The best way to show you the intersection of media and technology is to show you what we have planned for the Olympics this year.
If you use the X1 product, you would say that that’s what TV ought to look like in 2016. The reason that we think that that’s so important, focusing on product excellence and technology excellence, is there is just this need to connect with all this great content.
This year we are providing over 6,000 hours of coverage over that same two week period. Which if you try to watch back-to-back is about 270 days worth of content. Obviously you can’t watch all of that, what we are trying to do is enable people to follow the team, the countries, the sports that they want.
Watch all that content and really realise that long-tail on every screen in their life.
Challenges and opportunitiesAlthough the Olympics is a distinctly unique challenge to Comcast, Kotay was also keen to highlight that the changing nature of ‘television’ has meant that non-linear demand puts huge pressure on its systems.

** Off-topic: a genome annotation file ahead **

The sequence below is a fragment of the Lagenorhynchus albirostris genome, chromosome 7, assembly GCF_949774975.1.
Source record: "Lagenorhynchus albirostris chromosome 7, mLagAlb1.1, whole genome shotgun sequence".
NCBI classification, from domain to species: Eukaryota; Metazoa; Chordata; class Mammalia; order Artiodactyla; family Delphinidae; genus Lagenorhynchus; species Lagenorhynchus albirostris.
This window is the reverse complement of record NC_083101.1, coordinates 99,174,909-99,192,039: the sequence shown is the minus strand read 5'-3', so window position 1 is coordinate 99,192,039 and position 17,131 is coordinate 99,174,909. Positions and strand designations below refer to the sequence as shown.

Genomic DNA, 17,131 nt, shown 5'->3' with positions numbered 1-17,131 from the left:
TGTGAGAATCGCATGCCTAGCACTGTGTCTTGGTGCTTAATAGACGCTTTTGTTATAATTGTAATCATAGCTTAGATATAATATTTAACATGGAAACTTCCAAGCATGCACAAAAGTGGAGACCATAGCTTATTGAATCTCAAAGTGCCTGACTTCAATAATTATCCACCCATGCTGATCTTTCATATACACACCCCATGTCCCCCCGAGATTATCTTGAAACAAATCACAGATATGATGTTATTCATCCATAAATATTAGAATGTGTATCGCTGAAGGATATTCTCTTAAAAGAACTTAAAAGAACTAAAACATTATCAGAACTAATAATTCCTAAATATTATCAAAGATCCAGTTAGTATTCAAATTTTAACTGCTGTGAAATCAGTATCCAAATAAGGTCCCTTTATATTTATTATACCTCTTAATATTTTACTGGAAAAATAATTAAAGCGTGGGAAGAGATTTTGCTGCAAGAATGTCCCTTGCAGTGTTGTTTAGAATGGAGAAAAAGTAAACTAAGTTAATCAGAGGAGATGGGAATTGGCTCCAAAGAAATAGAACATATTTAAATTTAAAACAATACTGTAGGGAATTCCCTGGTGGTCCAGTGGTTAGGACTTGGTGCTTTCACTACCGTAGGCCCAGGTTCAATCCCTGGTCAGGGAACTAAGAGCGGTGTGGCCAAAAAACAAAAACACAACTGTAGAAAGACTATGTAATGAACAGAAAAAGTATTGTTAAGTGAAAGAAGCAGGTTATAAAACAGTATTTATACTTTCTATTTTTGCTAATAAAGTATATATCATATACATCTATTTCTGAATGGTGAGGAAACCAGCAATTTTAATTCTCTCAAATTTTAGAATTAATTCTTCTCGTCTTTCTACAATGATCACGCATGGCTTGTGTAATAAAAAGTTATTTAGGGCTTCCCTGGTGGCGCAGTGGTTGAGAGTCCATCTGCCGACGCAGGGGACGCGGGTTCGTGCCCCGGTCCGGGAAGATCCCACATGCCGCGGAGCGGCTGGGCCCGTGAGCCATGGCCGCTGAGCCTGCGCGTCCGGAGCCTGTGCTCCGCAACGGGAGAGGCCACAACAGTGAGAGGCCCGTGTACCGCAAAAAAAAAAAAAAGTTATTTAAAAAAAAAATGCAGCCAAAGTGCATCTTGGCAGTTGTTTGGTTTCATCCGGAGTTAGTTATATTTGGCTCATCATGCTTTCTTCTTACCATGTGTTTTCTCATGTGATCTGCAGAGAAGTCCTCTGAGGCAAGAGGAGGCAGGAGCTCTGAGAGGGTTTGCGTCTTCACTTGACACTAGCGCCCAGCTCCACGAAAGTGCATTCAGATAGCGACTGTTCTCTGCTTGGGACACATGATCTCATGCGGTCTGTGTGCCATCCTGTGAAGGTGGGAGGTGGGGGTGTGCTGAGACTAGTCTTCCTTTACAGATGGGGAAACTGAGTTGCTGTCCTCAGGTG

He gave the example of X1’s ‘Last 9’ capability, which allows viewers to pull up a little bast that has the last nine things that they watched - whether that be on demand, on a web video, a linear show, or something on their DVR. Kotay explained:
We have a very classic micro-services framework architecture. We aggregate the last things that you watched, what your progress might be on them, whether that show is still on, what might be on that linear station that’s airing. The fact that everybody does it at once, translates into some pretty huge concurrency.
So the micro=services aggregator that has to power Last 9 at peak, has around 100,000 requests per second. Around 5.5 million per minute. And might do about 2.5 billion requests in a peak hour.
Even in the off-peak times, it equates to about a million requests per minute. Television just gets viewed a whole hell of a lot. So we love the whole micro-services model and the convenience of the APIS, but it really does require us to think about not just the data model but a whole system model behind it.